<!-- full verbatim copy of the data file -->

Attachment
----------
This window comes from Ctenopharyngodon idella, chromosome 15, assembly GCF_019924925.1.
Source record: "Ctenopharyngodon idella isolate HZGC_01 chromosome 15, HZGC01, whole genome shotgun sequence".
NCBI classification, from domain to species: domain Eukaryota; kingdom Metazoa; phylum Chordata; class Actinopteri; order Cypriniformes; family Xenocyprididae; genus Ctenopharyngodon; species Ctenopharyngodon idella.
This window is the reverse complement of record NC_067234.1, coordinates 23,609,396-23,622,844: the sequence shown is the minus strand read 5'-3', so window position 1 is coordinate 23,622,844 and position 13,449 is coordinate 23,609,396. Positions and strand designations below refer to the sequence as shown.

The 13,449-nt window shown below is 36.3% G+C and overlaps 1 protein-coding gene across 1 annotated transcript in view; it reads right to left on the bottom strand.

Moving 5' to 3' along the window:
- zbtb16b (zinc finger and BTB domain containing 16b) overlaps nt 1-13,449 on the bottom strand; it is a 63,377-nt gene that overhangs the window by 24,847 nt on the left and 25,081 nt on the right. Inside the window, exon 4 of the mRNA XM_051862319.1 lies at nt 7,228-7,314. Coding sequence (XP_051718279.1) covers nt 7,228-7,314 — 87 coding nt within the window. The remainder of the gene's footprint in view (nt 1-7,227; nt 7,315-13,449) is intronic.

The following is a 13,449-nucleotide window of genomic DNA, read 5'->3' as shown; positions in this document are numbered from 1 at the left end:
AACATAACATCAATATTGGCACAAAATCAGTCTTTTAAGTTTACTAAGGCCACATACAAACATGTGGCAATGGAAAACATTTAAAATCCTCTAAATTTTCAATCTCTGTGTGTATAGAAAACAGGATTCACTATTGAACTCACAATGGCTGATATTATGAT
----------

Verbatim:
This window comes from Ctenopharyngodon idella, chromosome 15, assembly GCF_019924925.1.
Source record: "Ctenopharyngodon idella isolate HZGC_01 chromosome 15, HZGC01, whole genome shotgun sequence".
NCBI classification, from domain to species: domain Eukaryota; kingdom Metazoa; phylum Chordata; class Actinopteri; order Cypriniformes; family Xenocyprididae; genus Ctenopharyngodon; species Ctenopharyngodon idella.
This window is the reverse complement of record NC_067234.1, coordinates 23,609,396-23,622,844: the sequence shown is the minus strand read 5'-3', so window position 1 is coordinate 23,622,844 and position 13,449 is coordinate 23,609,396. Positions and strand designations below refer to the sequence as shown.

The 13,449-nt window shown below is 36.3% G+C and overlaps 1 protein-coding gene across 1 annotated transcript in view; it reads right to left on the bottom strand.

Moving 5' to 3' along the window:
- zbtb16b (zinc finger and BTB domain containing 16b) overlaps nt 1-13,449 on the bottom strand; it is a 63,377-nt gene that overhangs the window by 24,847 nt on the left and 25,081 nt on the right. Inside the window, exon 4 of the mRNA XM_051862319.1 lies at nt 7,228-7,314. Coding sequence (XP_051718279.1) covers nt 7,228-7,314 — 87 coding nt within the window. The remainder of the gene's footprint in view (nt 1-7,227; nt 7,315-13,449) is intronic.

The following is a 13,449-nucleotide window of genomic DNA, read 5'->3' as shown; positions in this document are numbered from 1 at the left end:
AACATAACATCAATATTGGCACAAAATCAGTCTTTTAAGTTTACTAAGGCCACATACAAACATGTGGCAATGGAAAACATTTAAAATCCTCTAAATTTTCAATCTCTGTGTGTATAGAAAACAGGATTCACTATTGAACTCACAATGGCTGATATTATGAT